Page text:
JOHN CORBETT - APPLEBEE'S: Millions of Sex and the City fans took an unexpected interest in the fast food chain Applebee's when Aidan himself, John Corbett, began voicing the commercials in the early '00s. Hiring Corbett marked a pretty significant shift in tone for Applebee's, who previously worked with funnylady Wanda Sykes on various TV spots. Corbett's gig was eventually taken over by another handsome funny man, Jason Sudekis, who began working for Applebee's in 2012. Corbett, meanwhile, went on to voice a number of TV and radio spots for the drug store chain Walgreens.

GENE HACKMAN - LOWE'S: Did you find yourself suddenly inspired to fix your home after watching a seemingly innocuous commercial for Lowe's Home Improvement in the early '00s? That might be because, for years, the commercials were voiced by long-retired actor, Gene Hackman. Yep, the two-time Oscar winner for years lent his voice to the popular chain stores, despite retiring from acting after filming the comedy Welcome to Mooseport in 2004. In 2010, The New York Times reported that Lowe's had decided to replace Hackman—who has also narrated commercials for Oppenheimer Funds—in an effort to shift the focus of its commercials and radio spots to the store's actual customers.

CHRIS PINE - BMW: In 2011, BMW announced that it was partnering with Star Trek actor Chris Pine on a series of commercials, the first of which debuted during the most coveted live program for American advertisers, the Super Bowl. Pine joins a long list of actors who have voiced dialogue for car commercials. Others include: Paul Rudd for Hyundai; James Spader for Acura; Kevin Bacon for Buick Lacrosse; Benedict Cumberbatch for Jaguar; and the aforementioned Jon Hamm for Mercedes-Benz.

STANLEY TUCCI - AT&T: The 2006 comedy The Devil Wears Prada made famous the annoying ringtone for T-Mobile phones; but as it turns out, one of the stars of the movie totally loved another brand, instead. Yep, co-star Stanley Tucci spent a number of years in the late '00s—when flip phones were still a thing—voicing commercials for AT&T's "Raising the Bar" campaign. Given the amount of money Tucci likely made for doing these commercials, we doubt his contract ended by throwing any phones into a fountain in Paris.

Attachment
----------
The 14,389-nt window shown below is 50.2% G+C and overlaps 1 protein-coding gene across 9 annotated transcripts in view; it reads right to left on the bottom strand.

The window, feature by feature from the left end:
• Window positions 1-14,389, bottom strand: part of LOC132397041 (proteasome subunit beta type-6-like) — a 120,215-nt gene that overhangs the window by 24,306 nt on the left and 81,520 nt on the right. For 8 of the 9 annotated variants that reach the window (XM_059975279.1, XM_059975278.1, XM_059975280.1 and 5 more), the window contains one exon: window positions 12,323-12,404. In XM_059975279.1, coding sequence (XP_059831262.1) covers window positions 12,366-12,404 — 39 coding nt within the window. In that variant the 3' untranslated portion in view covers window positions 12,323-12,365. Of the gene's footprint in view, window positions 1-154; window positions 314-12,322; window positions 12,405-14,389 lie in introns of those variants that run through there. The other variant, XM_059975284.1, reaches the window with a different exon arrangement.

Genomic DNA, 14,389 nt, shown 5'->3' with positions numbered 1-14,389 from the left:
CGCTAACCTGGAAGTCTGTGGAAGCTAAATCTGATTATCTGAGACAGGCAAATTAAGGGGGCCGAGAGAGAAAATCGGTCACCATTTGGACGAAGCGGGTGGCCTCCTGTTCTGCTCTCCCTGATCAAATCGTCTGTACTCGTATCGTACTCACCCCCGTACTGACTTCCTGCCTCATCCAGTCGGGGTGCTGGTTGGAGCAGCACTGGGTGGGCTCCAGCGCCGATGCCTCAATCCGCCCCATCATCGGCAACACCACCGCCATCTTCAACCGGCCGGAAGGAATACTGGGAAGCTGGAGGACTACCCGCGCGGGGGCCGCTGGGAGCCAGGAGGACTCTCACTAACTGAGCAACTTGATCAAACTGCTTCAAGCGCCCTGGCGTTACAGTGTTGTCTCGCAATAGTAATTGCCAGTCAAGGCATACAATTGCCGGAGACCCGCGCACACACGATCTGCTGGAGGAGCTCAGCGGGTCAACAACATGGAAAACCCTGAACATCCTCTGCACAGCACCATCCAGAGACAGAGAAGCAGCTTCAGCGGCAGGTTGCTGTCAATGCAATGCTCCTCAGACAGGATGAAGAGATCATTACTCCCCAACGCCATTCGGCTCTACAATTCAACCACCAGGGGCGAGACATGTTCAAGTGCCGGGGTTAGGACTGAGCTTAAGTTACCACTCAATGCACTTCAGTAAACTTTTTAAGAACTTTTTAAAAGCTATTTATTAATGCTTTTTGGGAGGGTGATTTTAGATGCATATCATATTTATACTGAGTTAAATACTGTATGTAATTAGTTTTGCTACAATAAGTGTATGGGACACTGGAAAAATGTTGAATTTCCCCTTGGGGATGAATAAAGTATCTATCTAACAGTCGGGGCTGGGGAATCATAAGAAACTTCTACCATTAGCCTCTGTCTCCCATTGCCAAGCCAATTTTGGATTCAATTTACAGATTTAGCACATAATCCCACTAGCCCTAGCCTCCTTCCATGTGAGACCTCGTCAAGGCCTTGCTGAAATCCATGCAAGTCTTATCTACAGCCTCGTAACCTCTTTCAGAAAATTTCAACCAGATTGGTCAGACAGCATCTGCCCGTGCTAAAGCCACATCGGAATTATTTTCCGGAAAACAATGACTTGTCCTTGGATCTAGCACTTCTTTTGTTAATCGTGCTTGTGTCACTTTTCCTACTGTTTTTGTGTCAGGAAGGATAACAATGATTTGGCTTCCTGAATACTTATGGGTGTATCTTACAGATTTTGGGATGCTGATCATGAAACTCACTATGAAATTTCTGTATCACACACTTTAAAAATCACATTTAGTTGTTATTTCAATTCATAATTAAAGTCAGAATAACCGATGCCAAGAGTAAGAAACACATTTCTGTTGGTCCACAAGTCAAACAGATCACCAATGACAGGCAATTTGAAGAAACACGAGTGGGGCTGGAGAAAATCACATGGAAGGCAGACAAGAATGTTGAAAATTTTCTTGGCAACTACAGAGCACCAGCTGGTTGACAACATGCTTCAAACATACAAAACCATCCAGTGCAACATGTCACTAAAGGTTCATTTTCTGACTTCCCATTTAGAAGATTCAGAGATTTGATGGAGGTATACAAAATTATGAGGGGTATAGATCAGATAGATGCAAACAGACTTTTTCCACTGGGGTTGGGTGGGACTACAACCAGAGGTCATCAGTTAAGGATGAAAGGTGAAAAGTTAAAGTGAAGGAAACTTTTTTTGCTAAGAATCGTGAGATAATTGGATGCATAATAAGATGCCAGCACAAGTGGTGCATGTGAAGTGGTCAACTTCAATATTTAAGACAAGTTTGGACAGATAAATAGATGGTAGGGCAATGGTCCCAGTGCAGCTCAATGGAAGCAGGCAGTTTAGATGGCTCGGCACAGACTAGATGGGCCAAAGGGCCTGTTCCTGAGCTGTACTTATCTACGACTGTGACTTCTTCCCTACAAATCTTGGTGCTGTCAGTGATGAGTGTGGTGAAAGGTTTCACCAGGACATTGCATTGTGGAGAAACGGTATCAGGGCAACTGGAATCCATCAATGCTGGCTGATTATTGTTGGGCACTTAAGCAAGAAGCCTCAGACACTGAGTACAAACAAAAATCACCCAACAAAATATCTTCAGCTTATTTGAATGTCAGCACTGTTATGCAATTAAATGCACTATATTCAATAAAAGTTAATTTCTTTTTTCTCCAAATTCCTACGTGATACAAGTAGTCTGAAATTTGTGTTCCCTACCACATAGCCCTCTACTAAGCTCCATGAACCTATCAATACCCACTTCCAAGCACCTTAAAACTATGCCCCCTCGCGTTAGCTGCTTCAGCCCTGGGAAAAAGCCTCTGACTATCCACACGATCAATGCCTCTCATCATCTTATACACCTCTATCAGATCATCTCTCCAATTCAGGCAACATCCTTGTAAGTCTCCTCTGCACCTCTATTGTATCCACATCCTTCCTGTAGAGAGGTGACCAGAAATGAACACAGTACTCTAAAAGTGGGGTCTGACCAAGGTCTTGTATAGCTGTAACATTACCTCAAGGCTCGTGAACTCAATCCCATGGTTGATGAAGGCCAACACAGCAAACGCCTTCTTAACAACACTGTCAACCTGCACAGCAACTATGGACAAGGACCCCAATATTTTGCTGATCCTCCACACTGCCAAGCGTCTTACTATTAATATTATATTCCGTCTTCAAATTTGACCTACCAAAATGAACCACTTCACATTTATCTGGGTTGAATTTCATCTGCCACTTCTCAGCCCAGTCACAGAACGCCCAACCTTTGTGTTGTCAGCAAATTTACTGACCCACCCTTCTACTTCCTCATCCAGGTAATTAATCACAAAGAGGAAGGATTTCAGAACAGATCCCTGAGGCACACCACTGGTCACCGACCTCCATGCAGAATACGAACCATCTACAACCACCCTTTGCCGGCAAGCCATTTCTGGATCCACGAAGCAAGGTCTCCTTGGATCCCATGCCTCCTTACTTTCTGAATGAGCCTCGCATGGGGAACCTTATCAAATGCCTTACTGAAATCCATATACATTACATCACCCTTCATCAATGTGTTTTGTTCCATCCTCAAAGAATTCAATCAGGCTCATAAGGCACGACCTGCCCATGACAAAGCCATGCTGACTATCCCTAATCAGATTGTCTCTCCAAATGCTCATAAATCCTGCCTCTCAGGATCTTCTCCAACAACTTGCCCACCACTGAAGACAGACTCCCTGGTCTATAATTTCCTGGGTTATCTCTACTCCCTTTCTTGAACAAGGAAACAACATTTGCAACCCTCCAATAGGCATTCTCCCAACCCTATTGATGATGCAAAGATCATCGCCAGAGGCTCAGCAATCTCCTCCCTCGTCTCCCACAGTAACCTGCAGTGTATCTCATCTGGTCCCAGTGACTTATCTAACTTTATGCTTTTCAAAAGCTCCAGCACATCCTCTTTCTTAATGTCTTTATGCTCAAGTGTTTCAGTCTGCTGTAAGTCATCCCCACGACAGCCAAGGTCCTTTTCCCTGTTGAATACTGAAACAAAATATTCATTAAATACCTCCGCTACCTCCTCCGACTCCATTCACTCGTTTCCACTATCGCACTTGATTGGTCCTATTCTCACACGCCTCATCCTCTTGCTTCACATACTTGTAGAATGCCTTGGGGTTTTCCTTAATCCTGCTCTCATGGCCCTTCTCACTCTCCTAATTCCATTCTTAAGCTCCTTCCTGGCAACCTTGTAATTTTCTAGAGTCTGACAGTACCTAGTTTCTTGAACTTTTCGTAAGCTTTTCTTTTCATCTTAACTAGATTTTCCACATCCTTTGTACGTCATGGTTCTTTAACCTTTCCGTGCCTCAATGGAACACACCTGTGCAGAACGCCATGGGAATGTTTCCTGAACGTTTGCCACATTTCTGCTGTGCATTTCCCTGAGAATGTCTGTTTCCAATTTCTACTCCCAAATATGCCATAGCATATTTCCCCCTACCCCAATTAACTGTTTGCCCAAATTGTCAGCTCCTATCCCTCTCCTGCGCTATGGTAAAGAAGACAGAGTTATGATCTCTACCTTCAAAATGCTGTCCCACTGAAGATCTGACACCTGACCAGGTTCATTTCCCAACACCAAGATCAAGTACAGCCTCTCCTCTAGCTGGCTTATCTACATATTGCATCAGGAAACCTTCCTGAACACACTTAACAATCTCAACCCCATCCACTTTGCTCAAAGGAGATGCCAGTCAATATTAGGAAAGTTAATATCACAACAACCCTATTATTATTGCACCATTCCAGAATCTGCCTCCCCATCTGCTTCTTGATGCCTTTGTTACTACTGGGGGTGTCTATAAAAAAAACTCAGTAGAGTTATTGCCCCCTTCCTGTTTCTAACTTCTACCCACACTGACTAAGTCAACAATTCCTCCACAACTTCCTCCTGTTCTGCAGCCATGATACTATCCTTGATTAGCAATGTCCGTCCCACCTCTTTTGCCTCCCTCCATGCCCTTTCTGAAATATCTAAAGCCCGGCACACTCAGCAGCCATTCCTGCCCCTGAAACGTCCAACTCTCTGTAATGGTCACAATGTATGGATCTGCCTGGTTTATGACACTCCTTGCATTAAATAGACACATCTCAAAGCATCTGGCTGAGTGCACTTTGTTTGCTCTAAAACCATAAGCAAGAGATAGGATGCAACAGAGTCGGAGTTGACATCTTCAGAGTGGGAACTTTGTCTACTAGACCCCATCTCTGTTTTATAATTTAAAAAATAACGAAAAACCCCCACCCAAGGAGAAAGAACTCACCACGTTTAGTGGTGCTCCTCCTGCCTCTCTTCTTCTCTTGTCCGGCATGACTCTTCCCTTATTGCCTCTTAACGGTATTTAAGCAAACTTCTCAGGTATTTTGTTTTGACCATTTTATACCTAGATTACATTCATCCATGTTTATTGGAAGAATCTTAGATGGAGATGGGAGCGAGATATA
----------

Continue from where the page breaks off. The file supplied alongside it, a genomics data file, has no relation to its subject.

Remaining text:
JOSH LUCAS - HOME DEPOT: Earlier this decade, actor Josh Lucas (Olympus Has Fallen) began voicing commercials for the home improvement company Home Depot, taking over for Ed Harris. Speaking to The Huffington Post in 2014, Lucas defended his decision to do commercial work, saying, "The voiceover world is one of the most competitive, interesting things I've ever been a part of [as] being an actor—George Clooney, Brad Pitt and huge actors [are doing them]. Believe it or not, all of us are auditioning for them at every level. They don't give those jobs away. Movie making has really changed. Actors aren't really making the same money anymore, so you have to figure out ways to augment that." Lucas added he actually built a sound booth in his home and often records commercials for Home Depot inside.